The Kings could use help at PG and PF/C entering this draft.  Which direction they choose to go is anybody's best guess.  Don't be shocked if Sacramento decides to snag Cauley-Stein to bolster the frontcourt defense, nominally sliding DeMarcus Cousins to PF on offense.  While that wouldn't be surprising, I think the Kings grab a stretch four to provide more room for Boogie to operate within.  Porzingis is a high-risk, high-reward pick, but if he pays off, the Kings' frontcourt would be virtually unguardable.

7 - Denver Nuggets: Mario Hezonja - Croatia, 1995 - G/F
Hezonja is another high-risk, high-reward prospect, something that the Nuggets could use more of.  Denver isn't atrocious at any position, but they don't have true long-term solutions anywhere other than PG, where Ty Lawson holds serve.  Even there, Lawson seems likely to be dealt this offseason after clashing with management and coaches last year.  Hezonja gives Denver the first piece in what should be a quick rebuild if they play their assets properly.

8 - Detroit Pistons: Stanley Johnson - Arizona, Fr. - SF
The Pistons would also likely be fine with Hezonja or Porzingis.  Barring a good free agent signing on the perimeter, Johnson could start from day one at SF for Detroit.  The franchise hasn't had even a serviceable player at the position since Tayshaun Prince was in his prime in the mid/late 2000's.  Johnson has some growing to do on the offensive end of the floor, but his defensive upside makes him more than worthy of being a top-10 pick.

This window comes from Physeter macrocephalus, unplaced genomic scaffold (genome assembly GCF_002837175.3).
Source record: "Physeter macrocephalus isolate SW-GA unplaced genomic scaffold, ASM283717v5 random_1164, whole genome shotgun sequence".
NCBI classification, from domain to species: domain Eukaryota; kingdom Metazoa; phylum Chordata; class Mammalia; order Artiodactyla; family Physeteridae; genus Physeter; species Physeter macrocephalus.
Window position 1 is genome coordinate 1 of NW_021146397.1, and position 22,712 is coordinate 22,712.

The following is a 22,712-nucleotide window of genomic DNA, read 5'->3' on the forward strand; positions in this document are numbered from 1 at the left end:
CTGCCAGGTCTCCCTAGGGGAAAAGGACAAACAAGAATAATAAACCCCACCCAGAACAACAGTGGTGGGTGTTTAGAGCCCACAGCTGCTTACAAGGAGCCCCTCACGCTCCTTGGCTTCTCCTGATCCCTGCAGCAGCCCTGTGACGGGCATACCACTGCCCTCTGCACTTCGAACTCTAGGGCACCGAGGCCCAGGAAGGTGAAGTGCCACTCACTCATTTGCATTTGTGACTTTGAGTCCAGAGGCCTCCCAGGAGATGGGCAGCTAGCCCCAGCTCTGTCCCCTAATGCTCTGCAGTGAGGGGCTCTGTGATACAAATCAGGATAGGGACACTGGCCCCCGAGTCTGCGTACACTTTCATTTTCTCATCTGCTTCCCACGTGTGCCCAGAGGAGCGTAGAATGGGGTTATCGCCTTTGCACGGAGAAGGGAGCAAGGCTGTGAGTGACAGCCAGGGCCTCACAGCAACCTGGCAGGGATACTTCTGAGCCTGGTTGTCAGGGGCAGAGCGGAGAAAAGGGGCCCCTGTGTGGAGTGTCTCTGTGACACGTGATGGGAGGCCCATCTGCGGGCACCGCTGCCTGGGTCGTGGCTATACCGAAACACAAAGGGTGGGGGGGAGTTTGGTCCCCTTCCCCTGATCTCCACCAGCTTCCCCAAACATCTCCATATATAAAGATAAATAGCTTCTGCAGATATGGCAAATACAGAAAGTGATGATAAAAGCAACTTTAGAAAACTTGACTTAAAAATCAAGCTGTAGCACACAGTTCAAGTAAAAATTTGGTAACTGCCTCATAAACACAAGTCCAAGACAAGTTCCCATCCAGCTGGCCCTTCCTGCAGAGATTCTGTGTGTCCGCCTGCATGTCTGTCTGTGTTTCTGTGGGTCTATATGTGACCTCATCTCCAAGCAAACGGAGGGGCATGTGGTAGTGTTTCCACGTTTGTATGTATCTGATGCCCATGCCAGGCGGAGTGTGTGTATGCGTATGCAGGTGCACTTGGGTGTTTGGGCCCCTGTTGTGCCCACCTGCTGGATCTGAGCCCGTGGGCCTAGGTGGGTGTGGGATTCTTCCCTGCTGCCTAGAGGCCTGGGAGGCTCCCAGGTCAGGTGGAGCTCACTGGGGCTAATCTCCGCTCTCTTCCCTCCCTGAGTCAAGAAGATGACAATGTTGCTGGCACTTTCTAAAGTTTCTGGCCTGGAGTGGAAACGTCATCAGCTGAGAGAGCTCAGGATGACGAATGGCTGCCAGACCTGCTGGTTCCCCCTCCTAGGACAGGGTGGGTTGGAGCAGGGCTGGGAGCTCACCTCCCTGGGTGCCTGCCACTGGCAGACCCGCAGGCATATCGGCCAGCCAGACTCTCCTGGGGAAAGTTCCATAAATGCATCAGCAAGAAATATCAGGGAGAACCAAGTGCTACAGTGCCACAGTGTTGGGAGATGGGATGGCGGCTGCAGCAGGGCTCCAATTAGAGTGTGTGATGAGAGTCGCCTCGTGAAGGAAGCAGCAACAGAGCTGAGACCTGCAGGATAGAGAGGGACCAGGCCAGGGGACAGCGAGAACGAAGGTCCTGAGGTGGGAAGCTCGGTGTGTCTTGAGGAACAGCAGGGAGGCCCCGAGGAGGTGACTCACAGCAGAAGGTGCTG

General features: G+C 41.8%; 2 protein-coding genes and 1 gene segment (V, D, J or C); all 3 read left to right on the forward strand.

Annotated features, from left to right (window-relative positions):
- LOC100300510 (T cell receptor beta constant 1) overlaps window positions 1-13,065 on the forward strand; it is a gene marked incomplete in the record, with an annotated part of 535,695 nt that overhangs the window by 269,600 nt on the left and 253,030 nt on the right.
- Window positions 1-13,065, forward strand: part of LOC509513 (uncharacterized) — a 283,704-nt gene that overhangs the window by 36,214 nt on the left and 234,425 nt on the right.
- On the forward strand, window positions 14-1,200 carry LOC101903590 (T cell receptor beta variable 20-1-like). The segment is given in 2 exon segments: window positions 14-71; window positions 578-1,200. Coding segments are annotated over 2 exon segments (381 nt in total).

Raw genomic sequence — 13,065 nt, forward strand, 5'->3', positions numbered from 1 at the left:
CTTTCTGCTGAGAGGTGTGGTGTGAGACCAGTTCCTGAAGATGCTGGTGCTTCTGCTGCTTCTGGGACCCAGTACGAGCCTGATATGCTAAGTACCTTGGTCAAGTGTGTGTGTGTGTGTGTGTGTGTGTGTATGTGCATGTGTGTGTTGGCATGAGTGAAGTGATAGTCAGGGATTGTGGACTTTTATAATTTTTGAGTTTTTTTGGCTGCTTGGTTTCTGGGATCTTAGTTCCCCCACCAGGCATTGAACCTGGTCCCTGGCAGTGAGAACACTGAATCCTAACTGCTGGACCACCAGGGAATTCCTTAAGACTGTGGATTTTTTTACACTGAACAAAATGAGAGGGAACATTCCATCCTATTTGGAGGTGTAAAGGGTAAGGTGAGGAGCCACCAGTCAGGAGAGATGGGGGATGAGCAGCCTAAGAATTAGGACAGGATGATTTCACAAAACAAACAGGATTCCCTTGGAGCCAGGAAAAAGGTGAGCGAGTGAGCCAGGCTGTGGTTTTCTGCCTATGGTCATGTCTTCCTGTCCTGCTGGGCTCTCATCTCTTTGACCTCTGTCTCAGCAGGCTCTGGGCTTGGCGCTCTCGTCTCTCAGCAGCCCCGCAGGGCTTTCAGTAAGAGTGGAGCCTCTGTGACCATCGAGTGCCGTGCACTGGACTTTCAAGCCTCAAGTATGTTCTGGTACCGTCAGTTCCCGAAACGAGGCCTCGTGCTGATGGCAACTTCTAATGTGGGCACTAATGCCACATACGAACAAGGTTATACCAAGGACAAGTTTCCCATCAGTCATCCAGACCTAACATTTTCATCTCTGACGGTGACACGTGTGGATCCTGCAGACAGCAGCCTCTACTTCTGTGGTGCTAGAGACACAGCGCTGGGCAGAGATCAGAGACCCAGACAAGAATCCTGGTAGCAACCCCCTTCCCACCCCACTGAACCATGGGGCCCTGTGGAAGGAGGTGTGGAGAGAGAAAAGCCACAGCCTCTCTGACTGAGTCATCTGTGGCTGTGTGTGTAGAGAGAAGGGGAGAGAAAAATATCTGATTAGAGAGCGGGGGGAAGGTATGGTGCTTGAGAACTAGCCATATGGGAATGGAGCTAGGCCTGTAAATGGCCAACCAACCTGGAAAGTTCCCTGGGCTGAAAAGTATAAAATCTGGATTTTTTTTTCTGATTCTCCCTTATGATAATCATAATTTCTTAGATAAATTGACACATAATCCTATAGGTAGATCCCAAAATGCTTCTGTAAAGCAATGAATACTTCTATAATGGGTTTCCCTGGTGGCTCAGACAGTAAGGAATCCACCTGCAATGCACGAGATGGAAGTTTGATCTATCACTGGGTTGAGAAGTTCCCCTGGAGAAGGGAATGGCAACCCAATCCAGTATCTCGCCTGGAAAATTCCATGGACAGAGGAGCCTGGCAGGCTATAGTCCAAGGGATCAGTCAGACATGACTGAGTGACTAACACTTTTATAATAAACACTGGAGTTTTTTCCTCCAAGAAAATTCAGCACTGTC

9 - Charlotte Hornets: Devin Booker - Kentucky, Fr. - SG
The Hornets' options at SG are as follows: Gerlad Henderson, Lance Stephenson, Troy Daniels.  Henderson is decent, the Lance experiment was a gross failure and Daniels is nothing more than end of the rotation fodder.  With young, reliable options at every other position, why not grab some much-needed shooting in Booker?  He's got decent size for a 2-guard and won't need the ball to score, making him a good fit next to the ball-dominant Kemba Walker.  Plus, Booker's elite outside shooting plays nicely next to MKG's non-existent outside shot on the wing.

10 - Miami Heat: Kelly Oubre - Kansas, Fr. - SF
The Heat need depth just about everywhere following a season where they handed out a bunch of 10-day contracts, desperately trying to find serviceable rotation players.  This pick looks much better if Luol Deng is back next season, removing any pressure Oubre may face.  He's got the frame and the athletic ability to be a quality NBA player, and a season or two apprenticing under Deng may be just what Oubre needs.

11 - Indiana Pacers: Willie Cauley-Stein - Kentucky, Jr. - C